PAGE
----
Adoption of artificial intelligence is on the rise: According to research firm Gartner, 37 percent of organizations have now “implemented AI in some form,” and adoption is up 270 percent over the past four years.
Schools are following suit: Technavio’s “Artificial Intelligence Market in the US Education Sector 2018-2022” report predicts a nearly 48 percent growth rate for AI tools over the next three years.
The challenge? Separating market interest from authentic impact. As noted by MIT Technology Review, the rapid development and uptake of AI solutions has created an environment where companies may “obfuscate and oversell” AI abilities even as organizations race to implement new solutions and keep up with the competition.
The key to AI success is specificity. It is crucial to define key needs AI tools can meet and shortcomings it can address. This is especially true for K–12 institutions faced with limited time and budgets.
MORE FROM EDTECH: Check out how K–12 schools have adopted AI in 2019.
5 Roles AI Solutions Have in K–12 Classrooms
There’s no rulebook for deploying artificial intelligence in schools. While solutions such as IBM’s Watson Education and Google’s recently announced Google Cloud Platform storage and AI initiative offers the potential for schools to deliver personalized learning strategies and offer analytics-based performance insight; how K–12 institutions leverage these tools is entirely up to them.
Some of the most common concerns are around human bias and overall accuracy. As RAND senior policy researcher Robert Murphy notes in a post for Education Week, “maybe 10 percent, 20 percent, 40 percent of the time [the system] will get it wrong,” making AI in schools an excellent supplemental tool, but no replacement for teachers.
As noted by Education Technology, the increasing use of AI in schools also brings ethical questions to the fore. Organizations must now consider what type of data is being collected, how this information is being used and what controls are in place to safeguard student privacy. In addition, administrators are worried about how increasing AI adoption will impact human staffing.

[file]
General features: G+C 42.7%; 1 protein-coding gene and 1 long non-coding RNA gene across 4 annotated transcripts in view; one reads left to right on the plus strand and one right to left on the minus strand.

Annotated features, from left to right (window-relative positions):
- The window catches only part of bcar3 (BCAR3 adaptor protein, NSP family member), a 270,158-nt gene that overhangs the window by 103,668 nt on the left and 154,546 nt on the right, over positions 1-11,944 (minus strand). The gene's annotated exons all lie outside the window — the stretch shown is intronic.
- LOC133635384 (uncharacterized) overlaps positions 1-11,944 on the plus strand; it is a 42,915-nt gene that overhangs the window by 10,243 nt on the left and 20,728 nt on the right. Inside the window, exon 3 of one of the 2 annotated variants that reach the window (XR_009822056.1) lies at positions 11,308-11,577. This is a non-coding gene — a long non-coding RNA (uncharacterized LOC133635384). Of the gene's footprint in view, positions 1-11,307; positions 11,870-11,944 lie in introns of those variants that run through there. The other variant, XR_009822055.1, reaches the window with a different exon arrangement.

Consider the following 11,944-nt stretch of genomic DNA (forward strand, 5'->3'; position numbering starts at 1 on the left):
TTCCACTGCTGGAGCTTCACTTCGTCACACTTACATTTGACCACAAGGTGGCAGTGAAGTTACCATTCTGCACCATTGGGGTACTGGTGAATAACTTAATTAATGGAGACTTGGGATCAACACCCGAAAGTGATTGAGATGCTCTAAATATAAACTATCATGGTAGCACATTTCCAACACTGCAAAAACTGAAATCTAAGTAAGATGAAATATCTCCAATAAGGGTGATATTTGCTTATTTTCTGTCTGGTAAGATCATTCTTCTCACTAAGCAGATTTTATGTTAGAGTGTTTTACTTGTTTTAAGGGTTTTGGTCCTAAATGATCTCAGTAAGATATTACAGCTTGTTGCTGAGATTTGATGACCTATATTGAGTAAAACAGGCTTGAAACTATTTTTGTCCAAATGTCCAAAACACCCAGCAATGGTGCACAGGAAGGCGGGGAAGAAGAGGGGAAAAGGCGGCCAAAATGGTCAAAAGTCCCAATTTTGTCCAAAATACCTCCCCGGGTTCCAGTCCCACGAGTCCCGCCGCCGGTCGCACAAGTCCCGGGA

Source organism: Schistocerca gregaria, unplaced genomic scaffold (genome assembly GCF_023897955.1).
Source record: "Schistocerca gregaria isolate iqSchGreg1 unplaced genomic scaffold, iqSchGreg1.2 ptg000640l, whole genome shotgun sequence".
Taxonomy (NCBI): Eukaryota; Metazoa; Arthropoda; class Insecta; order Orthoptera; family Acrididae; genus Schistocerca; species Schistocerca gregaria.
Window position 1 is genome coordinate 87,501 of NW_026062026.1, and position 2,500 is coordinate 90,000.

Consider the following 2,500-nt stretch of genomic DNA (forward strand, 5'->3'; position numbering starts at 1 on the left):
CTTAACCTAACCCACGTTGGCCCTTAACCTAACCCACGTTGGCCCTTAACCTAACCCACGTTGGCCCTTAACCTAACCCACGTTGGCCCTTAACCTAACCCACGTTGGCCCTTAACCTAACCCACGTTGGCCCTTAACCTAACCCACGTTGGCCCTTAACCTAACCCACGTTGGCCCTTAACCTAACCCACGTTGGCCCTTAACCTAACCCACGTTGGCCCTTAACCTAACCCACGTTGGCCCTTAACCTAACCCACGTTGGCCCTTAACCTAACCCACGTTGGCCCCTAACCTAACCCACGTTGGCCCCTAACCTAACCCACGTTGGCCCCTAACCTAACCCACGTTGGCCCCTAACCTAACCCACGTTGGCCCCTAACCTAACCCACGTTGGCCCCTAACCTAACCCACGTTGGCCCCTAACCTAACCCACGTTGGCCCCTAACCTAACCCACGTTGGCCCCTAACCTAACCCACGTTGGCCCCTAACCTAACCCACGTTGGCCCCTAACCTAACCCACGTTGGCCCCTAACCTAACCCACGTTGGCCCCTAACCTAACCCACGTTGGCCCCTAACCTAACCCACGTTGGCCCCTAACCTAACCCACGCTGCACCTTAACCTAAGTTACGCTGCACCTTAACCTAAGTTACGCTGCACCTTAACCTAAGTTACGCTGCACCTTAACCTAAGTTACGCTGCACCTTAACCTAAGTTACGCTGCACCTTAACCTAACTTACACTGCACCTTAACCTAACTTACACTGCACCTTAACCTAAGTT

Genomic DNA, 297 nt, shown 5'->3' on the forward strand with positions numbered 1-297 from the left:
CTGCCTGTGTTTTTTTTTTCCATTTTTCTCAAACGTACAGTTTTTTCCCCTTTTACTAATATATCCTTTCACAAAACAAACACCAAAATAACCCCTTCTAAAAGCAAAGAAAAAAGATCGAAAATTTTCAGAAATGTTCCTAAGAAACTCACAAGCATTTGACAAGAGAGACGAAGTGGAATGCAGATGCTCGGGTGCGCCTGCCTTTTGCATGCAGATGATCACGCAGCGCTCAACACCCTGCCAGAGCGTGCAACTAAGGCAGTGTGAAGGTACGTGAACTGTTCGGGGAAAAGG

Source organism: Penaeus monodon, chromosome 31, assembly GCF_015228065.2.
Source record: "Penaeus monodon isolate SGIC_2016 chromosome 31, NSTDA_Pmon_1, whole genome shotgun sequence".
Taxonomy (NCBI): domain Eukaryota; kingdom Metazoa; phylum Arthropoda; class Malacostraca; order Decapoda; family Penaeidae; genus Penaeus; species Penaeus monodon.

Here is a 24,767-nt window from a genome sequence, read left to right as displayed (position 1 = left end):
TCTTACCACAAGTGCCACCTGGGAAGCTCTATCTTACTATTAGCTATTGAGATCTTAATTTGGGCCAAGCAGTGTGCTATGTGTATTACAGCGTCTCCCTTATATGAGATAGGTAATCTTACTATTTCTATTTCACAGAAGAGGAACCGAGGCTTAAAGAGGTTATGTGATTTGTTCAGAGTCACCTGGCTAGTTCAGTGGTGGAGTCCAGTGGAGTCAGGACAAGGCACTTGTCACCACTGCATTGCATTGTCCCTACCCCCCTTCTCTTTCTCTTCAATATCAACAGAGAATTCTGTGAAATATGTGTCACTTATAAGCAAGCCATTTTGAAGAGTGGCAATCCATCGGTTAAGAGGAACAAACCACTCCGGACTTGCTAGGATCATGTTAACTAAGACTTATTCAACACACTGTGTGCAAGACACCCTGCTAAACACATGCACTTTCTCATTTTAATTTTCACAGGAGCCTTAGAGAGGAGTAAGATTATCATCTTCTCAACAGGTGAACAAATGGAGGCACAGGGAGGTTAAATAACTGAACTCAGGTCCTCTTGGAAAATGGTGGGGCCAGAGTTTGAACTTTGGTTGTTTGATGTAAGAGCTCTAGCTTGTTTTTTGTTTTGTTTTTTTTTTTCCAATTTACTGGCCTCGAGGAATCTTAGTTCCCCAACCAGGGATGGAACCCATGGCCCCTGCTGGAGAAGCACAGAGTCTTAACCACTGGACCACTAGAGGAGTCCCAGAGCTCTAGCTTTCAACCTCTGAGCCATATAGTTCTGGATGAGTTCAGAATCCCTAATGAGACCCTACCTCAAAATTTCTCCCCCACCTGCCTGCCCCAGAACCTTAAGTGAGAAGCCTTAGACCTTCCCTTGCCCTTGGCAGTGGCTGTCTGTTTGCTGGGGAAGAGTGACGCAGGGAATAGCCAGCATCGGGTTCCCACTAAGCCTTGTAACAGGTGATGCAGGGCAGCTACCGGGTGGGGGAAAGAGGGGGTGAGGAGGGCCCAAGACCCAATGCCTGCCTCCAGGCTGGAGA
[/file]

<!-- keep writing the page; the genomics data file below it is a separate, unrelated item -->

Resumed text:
The best bet for schools adopting AI is to define how these solutions can drive positive outcomes before allowing them access to student data. While individual usage may vary, effective AI in education can be grouped into five general roles:
Automation: The simplest application of AI often provides the most immediate benefit: By automating straightforward tasks such as grading, digital asset categorization or timetable scheduling, educators can increase the amount of time they spend actively engaging with students.
Integration: AI solutions can integrate with other IT initiatives such as smart technology and IoT-driven networks to provide personalized learning solutions for students.
Acclimation: Technology is now an integral part of both educational and business environments. Recent Pew Research data shows that 95 percent of teens have access to a smartphone and 45 percent are online “almost constantly.” AI in schools can help acclimate students to the pace of technological change.
Delineation: Students’ needs and curriculum priorities are constantly shifting, making it difficult for educators to ensure the content they deliver remains relevant and actionable. AI-driven analytics in education can help spot critical trends and delineate key markers to help teachers design the most effective classroom experience and drive digital transformation.
Identification: Data analytics informed by adaptative AI solutions can help identify critical areas for student and teacher performance. Combined with robust security and access controls, AI can help spot and remedy potential problems in their formative stages.